On occasion, parties genuinely require guidance on the likely outcome of their dispute before they can move forward with a potential resolution. They may be prepared to invest tens or hundreds of thousands of dollars in attorney fees and, more importantly, executive time, in resolving an issue. However, both parties may also recognize the potential danger of an adverse public determination.
Several alternatives are available in these circumstances. An Early Neutral Evaluation is a flexible process, especially when conducted privately, by which a neutral case evaluator is retained to facilitate communications between the parties concerning their claims and the supporting evidence, provide an assessment of the merits of the case, identify and clarify the central issues, assist with discovery and motion planning or with an informal exchange of key information and facilitate settlement discussions when requested by the parties.
While settlement is not a formal goal of Early Neutral Evaluation, the process may lead to settlement with the permission of the parties. In one matter in which I was engaged, the parties approached me to serve as a mediator. Upon further inquiry, it was evident that both sides were seeking a determination of which side was correct with regard to certain legal positions. After reaching agreement on format, a one-day confidential process was conducted in which evidence was presented in a narrative fashion, with questions only by the evaluator. After concluding the session, one side wished to enter settlement negotiations, the other preferred to receive an evaluation. Upon receipt of a lengthy written evaluation, company executives met directly and settled the dispute, thereby saving many hundreds of thousands of dollars in attorney fees in what would have been a very public dispute.
Other evaluative alternatives include the summary jury trial or mini trial. These are more formal proceedings, one conducted with and one without, a jury, in which a mock trial is staged so that the parties have an opportunity, usually without full discovery, to test their cases. Such proceedings have been successful in helping parties understand in a relatively cost-effective and expeditious manner the strengths and weaknesses of a case, and to allow the parties “their day in court.” Settlement often ensues.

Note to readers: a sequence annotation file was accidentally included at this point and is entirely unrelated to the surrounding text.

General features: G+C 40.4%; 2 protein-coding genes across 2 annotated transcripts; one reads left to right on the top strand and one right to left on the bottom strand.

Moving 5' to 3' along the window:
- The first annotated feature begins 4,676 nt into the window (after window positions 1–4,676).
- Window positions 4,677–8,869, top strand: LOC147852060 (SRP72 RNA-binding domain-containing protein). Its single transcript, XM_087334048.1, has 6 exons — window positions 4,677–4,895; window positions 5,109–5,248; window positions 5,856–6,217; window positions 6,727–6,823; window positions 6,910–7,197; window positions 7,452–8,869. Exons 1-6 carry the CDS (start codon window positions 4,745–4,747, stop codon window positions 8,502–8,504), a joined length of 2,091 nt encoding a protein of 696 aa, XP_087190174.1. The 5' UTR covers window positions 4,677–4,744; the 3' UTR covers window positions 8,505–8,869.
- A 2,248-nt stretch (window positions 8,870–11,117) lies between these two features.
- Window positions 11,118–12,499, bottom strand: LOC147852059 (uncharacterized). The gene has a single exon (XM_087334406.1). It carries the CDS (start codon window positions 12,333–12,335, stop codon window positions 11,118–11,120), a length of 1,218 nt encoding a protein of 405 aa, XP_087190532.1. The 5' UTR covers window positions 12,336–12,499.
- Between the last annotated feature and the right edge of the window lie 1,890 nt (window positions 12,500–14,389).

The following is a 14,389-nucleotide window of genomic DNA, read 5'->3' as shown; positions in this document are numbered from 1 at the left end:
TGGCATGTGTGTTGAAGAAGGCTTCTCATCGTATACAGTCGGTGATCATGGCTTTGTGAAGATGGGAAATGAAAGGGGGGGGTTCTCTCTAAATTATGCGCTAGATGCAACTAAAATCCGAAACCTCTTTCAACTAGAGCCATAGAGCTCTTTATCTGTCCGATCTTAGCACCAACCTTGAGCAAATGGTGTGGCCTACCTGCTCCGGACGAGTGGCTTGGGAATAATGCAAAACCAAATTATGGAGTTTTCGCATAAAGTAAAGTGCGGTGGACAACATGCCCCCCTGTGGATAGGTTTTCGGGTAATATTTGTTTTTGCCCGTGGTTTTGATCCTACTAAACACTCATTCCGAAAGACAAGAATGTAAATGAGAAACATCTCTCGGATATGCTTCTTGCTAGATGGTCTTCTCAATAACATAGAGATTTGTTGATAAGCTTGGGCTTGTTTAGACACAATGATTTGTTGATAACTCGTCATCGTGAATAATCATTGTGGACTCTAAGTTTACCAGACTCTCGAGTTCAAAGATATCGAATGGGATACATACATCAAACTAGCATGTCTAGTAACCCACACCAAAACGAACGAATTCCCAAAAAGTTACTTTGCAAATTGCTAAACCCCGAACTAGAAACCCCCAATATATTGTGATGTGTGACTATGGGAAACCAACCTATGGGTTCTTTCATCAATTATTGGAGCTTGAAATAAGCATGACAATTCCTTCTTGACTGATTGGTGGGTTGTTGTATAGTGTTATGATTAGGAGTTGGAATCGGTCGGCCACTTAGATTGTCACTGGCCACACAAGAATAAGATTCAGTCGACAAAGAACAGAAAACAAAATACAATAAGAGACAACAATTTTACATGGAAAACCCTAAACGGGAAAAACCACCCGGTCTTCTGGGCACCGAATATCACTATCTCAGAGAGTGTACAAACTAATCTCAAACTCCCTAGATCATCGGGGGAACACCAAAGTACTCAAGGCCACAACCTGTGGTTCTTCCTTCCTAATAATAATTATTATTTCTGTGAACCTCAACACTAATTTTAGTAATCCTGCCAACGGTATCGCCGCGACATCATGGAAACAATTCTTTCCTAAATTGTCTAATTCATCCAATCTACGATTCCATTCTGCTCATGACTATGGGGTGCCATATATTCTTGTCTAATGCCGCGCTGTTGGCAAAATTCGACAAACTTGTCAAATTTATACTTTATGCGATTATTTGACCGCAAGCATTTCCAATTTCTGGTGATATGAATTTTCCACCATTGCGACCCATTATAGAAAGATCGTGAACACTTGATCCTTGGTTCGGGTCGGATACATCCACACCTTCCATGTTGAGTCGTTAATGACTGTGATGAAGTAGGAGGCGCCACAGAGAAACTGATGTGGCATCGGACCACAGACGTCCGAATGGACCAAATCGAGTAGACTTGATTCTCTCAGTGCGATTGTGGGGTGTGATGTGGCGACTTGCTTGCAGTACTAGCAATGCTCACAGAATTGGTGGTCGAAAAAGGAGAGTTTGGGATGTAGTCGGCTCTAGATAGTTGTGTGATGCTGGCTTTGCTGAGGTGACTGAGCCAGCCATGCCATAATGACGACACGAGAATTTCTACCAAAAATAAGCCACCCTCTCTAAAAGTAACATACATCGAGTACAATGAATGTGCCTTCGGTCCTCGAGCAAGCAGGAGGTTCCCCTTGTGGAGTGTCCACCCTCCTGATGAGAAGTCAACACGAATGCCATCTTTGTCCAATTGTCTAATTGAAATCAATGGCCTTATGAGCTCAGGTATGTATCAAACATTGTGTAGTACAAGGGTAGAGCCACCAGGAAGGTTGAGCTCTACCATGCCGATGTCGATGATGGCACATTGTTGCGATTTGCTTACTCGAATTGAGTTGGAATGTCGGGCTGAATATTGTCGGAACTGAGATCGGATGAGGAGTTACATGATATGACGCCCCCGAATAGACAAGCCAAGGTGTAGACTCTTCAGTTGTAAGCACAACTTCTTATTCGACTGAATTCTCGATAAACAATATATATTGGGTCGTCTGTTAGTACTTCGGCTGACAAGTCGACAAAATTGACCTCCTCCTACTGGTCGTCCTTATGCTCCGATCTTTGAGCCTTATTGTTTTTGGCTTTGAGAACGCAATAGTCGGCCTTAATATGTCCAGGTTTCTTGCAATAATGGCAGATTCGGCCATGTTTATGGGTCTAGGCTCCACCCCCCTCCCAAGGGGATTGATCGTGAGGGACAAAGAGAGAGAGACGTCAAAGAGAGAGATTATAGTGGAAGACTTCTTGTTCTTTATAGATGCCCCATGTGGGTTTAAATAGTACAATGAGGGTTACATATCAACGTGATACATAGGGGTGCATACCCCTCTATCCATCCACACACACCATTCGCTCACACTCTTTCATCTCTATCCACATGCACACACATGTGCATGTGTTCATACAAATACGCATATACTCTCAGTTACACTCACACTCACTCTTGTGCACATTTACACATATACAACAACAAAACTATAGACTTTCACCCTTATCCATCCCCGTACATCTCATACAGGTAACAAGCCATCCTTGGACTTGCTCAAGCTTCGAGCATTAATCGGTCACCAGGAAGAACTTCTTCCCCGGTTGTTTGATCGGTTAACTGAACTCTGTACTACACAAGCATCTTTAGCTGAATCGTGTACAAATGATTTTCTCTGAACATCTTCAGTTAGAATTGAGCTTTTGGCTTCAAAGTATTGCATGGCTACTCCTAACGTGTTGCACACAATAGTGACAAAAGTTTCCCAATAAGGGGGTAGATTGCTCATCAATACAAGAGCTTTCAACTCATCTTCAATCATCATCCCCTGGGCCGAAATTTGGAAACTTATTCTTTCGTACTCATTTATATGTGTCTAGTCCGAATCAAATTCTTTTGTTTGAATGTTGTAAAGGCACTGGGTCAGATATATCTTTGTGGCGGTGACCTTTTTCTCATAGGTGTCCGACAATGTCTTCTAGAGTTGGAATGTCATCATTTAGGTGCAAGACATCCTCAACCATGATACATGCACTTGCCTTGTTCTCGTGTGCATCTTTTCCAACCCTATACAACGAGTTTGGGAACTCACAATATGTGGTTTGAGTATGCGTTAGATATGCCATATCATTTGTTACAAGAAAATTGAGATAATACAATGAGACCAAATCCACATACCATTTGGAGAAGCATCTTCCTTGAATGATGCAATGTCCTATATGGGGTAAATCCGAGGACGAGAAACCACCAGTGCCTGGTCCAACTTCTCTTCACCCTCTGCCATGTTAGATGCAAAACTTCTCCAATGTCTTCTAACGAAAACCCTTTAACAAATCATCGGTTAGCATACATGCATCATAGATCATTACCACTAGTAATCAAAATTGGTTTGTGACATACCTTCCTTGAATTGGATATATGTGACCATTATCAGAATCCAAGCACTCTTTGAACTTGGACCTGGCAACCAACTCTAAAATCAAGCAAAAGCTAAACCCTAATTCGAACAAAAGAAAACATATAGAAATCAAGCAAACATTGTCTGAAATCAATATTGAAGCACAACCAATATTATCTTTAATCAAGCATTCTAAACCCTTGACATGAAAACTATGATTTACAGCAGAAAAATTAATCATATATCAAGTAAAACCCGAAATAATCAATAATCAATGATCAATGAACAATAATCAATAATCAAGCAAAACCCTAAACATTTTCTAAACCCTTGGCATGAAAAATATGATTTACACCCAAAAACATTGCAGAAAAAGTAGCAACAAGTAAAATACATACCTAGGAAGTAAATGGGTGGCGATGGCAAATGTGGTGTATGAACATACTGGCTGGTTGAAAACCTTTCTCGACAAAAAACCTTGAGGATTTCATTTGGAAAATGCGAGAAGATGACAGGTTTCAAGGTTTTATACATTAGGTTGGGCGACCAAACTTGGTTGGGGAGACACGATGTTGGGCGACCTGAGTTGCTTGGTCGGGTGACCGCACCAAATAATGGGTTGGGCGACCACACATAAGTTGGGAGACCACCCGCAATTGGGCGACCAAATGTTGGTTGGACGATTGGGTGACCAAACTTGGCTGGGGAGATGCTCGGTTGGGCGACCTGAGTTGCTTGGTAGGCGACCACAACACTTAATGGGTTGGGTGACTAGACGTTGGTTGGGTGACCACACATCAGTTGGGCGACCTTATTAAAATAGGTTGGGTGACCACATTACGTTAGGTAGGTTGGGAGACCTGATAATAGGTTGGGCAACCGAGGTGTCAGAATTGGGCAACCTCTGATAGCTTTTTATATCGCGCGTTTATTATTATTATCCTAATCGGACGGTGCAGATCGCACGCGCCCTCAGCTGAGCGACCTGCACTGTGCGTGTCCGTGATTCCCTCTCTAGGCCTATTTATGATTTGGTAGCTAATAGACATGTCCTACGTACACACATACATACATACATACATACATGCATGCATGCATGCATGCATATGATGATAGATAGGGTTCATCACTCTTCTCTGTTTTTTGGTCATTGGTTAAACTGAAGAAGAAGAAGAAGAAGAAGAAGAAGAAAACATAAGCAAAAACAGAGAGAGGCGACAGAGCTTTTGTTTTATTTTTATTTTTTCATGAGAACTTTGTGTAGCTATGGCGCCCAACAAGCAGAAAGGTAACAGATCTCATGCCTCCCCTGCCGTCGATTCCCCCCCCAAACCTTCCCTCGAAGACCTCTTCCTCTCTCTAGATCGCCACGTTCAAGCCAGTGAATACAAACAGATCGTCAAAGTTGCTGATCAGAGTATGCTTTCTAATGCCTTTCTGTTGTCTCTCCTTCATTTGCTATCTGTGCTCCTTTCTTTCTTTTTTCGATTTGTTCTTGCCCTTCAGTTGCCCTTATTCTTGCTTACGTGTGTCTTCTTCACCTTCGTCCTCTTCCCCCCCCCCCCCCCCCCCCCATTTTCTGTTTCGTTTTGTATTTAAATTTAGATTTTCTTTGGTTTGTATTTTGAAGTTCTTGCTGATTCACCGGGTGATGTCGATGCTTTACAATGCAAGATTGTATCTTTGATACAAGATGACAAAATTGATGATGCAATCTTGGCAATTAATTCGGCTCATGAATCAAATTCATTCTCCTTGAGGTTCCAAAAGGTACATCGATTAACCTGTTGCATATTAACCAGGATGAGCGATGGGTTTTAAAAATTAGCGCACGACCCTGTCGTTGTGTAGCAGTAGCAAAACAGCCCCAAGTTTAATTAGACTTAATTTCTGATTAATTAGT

Many other hybrid processes are available. Med-Arb, for example, involves the parties beginning a mediation with the agreement that failure to achieve a resolution will result in conversion of the process into an arbitration with the same or another neutral. There are potential ethical dilemmas created by commencing a process (mediation) designed to encourage the exchange of confidential information that might later be converted into an adjudicatory process with the same neutral. But with appropriate waivers and full disclosure, some neutrals and parties are willing to engage in such a process.
Parties rarely discuss arbitration as an option unless they have a pre-existing agreement. However, one can certainly imagine circumstances in which it would be advantageous to arbitrate some or all of the issues in dispute. Parameters can be set for such a proceeding, including a high-low recovery or a “baseball”-style proceeding in which the parties make their best offers to one another with the knowledge that failure to accept will result in an arbitration in which the only choice available to the arbitrators is one of these positions. Such an approach encourages good faith negotiations.
The lesson is not to feel constrained by conventional dispute resolution or adjudicatory systems. Cooperative counsel and capable neutrals should be flexible enough to fashion mechanisms to resolve disputes in a manner that meets the best interests of the parties. While some fear displaying “weakness,” counsel rarely pay a price for intelligence and acting in the best interests of their clients.